Trying to cut back on expenses and increase savings can be a vital part in upping your financial well-being. How can you cut back on expenses when you already have a ‘bare bones’ budget? Think outside the box and look at your daily habits and activities.
Let’s take a look at several habits that can keep money in your pocket.
Before you go shopping, make a list (and stick to it)
I’m guilty of going shopping and ending up with a few rogue items in my shopping cart. “Oh, a new flavor of Cliff Bar? I better try it. WHAT? Even ‘cheezier’ Cheetos? Yes please!” The easiest way to avoid falling victim to this is to make a list of things that you need to make your meals for the week. Try it. Only buy things that are on the list and not only will you save money but you won’t end up with a cupboard full of Cheetos. Since we’re on the topic of grocery shopping…
Pack a lunch
Do you have that co-worker that always complains about being broke but always seems to have money to order in lunch every day? Don’t be the person your co-workers get to use as an example! Let’s say the average delivered lunch (with delivery tip) might cost around $10. What does $10 get you at the grocery store? $3.50 for a loaf of good bread, $4.50 for a pack of lunch meat, and for $2 you can buy a block of cheese. I think you get the point. For the price of one delivered lunch, you can have supplies to make lunch at home for 1-2 weeks. Even if you start bringing lunch once a week, the money saved can be significant.
Bring your own coffee to work
Buying coffee from a coffeehouse can be a simple and inexpensive treat, but the costs can add up quickly. While a regular small coffee will ‘only’ set you back about $2, fancy espresso and blended drinks can put you out $5. A 1 lb. bag of coffee might run you $8-10 dollars, but will make 100+ cups of coffee! Even at the high end of the price range, that’s only $0.10 a cup. Add in the cost of creamer, you might be looking at a $0.15 cup of coffee.
Walk or bike to work
If you are able, walking or biking to work is not only good for Mother Earth and your waist line, but it’s also great for your wallet! If you can walk or bike to work one day a week, that decreases your commute expense by 20%.
When you do drive, make sure tires are inflated
I’m no car expert, but the car experts I have read articles from say for every 1 PSI your tires are under inflated, it decreases your fuel efficiency by 0.4%. That doesn’t seem like much, but if your car gets 30 MPG and your tires are underinflated by 5 PSI, that effectively eats up one whole MPG. Given that the average American drives 12,000 miles a year, this would save about 14 gallons of fuel.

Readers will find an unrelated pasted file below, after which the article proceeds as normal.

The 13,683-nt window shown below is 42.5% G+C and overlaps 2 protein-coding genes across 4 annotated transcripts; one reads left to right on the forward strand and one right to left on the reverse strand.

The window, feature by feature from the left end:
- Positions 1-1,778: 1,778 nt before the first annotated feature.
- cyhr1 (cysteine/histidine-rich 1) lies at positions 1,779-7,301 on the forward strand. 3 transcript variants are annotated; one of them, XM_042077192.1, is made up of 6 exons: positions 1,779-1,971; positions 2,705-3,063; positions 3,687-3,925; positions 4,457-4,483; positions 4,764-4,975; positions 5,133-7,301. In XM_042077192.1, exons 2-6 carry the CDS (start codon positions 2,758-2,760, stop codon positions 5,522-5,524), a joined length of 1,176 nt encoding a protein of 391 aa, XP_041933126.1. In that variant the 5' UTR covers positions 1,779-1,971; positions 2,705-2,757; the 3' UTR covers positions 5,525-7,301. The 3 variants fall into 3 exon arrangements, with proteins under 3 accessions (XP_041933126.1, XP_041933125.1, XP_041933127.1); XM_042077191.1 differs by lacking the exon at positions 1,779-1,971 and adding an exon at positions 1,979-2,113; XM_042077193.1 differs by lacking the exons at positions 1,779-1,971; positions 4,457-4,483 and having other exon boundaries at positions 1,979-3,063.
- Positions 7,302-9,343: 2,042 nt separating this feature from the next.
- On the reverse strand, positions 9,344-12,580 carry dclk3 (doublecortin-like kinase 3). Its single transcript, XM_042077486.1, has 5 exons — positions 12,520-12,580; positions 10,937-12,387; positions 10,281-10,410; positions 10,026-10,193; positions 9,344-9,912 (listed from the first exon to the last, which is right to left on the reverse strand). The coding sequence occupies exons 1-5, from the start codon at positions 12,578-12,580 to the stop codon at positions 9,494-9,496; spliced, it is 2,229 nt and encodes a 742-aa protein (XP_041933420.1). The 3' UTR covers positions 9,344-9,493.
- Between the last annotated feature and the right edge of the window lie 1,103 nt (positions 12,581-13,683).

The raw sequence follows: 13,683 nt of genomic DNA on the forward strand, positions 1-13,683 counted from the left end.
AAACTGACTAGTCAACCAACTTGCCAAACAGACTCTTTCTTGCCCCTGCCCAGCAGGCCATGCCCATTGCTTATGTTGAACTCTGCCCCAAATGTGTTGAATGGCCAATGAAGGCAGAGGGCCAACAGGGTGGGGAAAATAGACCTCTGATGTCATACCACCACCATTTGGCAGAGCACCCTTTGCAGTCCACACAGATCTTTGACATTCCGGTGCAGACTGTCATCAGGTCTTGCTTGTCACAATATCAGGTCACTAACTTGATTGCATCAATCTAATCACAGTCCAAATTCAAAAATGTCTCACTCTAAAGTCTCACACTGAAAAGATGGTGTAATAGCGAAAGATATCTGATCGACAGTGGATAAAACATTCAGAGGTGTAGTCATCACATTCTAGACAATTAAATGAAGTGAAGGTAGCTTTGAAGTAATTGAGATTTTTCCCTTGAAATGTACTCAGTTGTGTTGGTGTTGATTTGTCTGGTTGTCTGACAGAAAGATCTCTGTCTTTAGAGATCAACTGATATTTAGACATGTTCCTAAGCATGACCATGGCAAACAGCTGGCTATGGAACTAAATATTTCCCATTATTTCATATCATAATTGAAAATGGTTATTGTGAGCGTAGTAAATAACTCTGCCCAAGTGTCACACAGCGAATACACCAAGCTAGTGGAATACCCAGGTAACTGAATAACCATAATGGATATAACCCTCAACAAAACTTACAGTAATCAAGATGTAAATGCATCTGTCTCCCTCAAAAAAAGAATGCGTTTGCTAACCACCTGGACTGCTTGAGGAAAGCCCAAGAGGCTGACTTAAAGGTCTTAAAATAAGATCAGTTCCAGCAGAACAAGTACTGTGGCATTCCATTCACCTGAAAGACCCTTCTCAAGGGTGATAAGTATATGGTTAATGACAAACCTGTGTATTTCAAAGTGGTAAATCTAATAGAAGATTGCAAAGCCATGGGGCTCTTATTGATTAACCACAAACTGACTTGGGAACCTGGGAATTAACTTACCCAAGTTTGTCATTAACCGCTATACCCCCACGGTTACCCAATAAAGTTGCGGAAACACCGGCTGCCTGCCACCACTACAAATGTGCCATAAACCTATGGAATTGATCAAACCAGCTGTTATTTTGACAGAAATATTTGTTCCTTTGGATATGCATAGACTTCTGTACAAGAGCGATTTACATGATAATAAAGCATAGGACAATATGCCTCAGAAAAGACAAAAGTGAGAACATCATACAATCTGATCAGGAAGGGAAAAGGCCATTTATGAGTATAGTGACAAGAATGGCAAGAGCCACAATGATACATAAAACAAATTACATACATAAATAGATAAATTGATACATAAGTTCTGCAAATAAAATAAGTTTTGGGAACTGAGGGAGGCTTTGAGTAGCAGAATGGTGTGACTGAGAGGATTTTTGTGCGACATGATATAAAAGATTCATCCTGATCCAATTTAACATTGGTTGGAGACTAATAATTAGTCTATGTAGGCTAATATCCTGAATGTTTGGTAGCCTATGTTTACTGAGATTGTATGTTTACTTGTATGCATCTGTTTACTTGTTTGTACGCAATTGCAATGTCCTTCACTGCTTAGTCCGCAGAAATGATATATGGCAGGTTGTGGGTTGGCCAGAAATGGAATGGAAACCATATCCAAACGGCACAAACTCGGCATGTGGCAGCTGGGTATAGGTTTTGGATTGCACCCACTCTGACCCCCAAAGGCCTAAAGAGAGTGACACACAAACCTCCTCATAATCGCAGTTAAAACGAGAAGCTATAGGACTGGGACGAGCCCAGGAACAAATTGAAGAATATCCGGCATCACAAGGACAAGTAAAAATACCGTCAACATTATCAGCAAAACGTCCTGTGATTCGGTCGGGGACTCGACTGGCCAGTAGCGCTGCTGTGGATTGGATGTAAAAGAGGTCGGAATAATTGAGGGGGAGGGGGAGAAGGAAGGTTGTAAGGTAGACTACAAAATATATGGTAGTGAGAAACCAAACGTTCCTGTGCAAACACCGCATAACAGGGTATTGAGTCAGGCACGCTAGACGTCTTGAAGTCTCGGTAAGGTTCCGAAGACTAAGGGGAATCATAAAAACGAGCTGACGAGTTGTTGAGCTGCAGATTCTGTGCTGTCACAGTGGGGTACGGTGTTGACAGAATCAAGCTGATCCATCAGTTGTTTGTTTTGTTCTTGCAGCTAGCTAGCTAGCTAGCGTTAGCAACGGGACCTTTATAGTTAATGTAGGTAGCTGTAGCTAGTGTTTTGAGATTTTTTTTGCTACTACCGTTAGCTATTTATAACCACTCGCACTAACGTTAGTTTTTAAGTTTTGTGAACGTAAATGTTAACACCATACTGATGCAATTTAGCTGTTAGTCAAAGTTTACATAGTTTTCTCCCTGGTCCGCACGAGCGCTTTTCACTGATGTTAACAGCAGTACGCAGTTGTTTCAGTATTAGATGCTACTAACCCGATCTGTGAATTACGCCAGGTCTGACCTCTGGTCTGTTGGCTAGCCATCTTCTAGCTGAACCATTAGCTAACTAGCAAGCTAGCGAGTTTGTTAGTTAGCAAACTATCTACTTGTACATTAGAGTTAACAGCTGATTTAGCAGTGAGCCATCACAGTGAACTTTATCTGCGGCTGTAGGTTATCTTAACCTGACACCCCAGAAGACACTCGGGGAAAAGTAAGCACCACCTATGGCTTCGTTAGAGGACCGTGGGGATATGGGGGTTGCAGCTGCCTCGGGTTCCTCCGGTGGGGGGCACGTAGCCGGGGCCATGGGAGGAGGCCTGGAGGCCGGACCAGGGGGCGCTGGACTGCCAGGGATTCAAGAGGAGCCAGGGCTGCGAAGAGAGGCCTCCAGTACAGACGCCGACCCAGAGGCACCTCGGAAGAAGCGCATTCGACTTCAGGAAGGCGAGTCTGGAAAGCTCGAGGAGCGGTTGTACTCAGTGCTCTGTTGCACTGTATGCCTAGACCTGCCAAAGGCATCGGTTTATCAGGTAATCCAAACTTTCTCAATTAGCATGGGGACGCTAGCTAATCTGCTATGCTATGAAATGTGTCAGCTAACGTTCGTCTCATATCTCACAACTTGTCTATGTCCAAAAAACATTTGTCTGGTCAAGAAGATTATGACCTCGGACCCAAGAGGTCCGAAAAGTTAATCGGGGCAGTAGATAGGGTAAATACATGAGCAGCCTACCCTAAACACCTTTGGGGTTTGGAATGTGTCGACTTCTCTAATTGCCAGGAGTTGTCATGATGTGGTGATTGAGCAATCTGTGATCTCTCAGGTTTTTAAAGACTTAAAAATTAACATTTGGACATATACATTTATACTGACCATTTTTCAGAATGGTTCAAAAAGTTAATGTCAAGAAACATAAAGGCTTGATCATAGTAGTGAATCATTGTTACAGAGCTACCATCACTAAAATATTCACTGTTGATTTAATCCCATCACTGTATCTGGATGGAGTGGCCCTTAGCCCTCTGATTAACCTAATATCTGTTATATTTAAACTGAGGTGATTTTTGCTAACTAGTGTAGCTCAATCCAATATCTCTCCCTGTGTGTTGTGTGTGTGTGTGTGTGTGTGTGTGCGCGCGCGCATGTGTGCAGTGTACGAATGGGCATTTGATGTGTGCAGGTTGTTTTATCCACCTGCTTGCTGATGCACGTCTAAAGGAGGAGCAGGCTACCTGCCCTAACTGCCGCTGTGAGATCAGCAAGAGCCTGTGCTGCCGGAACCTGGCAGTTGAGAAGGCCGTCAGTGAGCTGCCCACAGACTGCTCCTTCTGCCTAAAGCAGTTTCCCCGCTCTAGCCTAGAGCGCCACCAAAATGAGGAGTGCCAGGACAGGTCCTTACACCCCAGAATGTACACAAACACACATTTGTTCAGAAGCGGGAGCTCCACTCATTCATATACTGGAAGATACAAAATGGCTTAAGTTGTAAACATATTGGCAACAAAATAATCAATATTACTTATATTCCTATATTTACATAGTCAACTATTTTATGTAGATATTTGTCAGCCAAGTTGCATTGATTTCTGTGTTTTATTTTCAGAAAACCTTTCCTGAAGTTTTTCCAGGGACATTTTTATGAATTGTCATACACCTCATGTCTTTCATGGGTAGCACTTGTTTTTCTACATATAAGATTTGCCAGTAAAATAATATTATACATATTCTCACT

Turn off water when brushing teeth
I used to be guilty of this one, but when my wife called me out on it a few years ago I’ve been never gone back. I never used to think about it, but while mindlessly brushing my teeth I’d let the water run. It’s simple: shut the water off when you don’t need it. It will probably save you a few gallons a day. Again, great for both Mother Earth and your wallet.
Turn off electricity when leaving a room
I was able to return the favor to my wife for calling me out on the whole water thing. She’s guilty of leaving lights on when she leaves a room. While I’m a little fanatical about shutting off all the lights, I think about all the energy and money we can save over the course of a year. That’s what keeps me shutting all the lights off (and reminding my wife to do the same).
Using these money saving habits can help you squeeze even more out of your budget without making any drastic changes. The nickels and dimes add up over the months and years. These habits are easy to implement and simply take a little bit of thinking, planning, and effort.
What money saving habits do you use?
Author Pete Jonas is a Details and Data Wrangler with LSS Financial Counseling. Our goal is to equip and empower everyone to conquer their debt, grow emergency savings, and achieve their financial goals. If you would like a free, confidential financial counseling session, call us at 888.577.2227 or GET STARTED ONLINE. Take action today to improve your financial future.